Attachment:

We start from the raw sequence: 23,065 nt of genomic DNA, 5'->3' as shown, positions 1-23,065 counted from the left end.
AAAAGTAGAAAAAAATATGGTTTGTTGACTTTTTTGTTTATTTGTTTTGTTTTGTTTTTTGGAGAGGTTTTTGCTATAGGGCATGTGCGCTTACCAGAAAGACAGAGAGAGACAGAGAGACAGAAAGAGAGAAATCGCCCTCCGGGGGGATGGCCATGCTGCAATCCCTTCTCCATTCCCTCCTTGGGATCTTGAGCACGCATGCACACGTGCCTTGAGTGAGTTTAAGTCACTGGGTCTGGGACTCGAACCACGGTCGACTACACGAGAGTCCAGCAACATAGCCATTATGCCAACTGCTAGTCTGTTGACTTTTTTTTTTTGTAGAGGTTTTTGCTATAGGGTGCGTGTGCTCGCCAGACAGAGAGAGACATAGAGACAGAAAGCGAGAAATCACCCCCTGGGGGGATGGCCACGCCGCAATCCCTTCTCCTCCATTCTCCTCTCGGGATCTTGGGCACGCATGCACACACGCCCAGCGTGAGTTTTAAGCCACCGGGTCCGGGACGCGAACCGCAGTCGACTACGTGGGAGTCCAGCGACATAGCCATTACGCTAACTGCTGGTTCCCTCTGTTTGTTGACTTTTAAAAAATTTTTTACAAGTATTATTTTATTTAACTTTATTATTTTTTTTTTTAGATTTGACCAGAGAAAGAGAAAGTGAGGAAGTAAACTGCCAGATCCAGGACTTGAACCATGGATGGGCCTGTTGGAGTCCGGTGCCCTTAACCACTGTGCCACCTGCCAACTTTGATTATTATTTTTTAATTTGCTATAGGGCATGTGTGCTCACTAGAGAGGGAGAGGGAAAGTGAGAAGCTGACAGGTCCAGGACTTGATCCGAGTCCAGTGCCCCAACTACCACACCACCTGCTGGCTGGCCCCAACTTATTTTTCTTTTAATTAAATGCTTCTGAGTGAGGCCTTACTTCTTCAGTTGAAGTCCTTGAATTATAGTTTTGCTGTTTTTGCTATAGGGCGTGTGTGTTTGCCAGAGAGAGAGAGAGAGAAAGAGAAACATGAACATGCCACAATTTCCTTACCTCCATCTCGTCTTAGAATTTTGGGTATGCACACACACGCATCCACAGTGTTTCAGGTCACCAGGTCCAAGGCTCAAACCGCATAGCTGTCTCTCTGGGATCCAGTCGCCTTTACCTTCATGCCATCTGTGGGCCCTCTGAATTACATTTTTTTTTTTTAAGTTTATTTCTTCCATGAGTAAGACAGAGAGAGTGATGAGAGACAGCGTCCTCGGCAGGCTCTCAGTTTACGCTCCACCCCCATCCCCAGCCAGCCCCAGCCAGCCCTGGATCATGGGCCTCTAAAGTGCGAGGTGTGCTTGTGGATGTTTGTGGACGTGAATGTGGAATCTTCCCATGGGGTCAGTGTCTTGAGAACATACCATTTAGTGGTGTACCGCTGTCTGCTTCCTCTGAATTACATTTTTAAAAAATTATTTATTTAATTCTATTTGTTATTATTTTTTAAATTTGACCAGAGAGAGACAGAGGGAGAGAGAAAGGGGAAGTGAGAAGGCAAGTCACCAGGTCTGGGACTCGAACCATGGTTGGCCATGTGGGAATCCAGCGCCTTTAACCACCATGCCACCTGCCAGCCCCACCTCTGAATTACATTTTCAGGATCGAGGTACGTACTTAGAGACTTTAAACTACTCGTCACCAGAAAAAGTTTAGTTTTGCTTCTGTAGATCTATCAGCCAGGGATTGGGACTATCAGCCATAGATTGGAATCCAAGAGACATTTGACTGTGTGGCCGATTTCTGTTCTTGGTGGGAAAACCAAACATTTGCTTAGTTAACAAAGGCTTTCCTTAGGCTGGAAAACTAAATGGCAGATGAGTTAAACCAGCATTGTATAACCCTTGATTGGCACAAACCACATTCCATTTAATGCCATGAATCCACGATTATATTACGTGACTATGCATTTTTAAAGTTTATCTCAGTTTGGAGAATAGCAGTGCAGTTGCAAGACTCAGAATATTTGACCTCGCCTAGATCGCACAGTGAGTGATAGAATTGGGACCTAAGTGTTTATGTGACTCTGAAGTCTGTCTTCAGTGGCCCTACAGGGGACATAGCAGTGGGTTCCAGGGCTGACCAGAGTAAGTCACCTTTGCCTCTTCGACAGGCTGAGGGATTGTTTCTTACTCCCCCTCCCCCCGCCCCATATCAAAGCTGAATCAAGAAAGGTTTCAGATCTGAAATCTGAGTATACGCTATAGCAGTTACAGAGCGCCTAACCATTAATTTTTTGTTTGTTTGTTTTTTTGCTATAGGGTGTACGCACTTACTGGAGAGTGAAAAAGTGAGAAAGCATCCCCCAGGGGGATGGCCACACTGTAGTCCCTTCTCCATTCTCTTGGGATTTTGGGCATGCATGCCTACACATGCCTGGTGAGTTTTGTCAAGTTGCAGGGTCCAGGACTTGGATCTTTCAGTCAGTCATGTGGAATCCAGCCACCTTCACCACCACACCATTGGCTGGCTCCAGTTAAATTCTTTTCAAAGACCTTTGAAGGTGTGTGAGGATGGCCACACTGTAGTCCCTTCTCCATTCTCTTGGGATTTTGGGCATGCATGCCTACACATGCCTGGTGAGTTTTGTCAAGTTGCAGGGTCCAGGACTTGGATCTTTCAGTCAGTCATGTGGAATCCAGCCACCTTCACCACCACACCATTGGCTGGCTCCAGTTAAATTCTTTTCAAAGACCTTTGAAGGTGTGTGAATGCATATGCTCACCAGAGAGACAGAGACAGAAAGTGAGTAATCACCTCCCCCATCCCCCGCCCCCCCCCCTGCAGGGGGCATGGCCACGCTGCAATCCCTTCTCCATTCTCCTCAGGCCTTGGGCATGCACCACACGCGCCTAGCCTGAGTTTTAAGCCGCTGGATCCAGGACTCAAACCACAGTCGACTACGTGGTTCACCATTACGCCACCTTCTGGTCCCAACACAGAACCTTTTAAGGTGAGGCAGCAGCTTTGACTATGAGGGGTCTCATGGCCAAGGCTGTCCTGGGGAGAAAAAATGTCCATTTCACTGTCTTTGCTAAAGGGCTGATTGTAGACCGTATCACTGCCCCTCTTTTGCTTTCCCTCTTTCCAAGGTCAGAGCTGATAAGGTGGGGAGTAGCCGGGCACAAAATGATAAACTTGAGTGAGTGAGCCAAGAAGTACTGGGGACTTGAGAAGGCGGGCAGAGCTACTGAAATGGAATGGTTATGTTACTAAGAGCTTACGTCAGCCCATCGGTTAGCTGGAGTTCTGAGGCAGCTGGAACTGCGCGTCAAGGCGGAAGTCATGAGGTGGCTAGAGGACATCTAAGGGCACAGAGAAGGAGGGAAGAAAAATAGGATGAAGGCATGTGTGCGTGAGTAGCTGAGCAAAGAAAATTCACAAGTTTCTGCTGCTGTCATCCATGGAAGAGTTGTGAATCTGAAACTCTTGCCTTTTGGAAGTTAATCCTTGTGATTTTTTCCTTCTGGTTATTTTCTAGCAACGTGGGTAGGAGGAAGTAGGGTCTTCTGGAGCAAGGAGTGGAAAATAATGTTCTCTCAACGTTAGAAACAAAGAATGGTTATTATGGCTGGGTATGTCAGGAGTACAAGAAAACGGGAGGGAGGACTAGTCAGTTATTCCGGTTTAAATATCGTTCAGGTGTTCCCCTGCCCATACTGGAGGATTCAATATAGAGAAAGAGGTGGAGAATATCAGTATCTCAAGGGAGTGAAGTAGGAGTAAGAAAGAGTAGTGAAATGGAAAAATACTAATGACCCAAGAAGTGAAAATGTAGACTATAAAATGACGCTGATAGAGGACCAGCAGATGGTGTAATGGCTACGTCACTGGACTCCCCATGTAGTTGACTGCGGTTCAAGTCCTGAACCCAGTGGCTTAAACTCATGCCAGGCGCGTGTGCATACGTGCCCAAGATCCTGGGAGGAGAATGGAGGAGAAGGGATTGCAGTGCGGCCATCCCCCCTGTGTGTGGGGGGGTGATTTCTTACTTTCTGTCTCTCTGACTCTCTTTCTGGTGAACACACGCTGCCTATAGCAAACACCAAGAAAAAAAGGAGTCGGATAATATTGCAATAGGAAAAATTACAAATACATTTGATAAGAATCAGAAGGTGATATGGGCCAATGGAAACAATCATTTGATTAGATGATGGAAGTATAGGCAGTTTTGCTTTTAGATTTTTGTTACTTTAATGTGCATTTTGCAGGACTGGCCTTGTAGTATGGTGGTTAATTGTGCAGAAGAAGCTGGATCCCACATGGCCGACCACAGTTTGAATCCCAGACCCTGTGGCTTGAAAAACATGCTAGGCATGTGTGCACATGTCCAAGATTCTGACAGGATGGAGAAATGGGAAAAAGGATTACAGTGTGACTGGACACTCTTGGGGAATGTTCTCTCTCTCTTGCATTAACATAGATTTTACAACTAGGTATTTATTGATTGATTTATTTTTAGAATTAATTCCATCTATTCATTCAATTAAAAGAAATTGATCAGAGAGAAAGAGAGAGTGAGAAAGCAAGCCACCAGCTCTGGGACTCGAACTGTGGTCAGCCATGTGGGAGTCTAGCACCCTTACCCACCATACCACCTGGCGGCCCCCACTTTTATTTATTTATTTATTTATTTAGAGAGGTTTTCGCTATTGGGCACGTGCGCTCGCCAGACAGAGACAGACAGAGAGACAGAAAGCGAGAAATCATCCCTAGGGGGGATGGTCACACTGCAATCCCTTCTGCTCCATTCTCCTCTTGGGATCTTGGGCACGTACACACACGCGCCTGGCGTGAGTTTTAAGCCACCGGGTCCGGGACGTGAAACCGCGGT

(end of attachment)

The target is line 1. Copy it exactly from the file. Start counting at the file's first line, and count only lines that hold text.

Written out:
We start from the raw sequence: 23,065 nt of genomic DNA, 5'->3' as shown, positions 1-23,065 counted from the left end.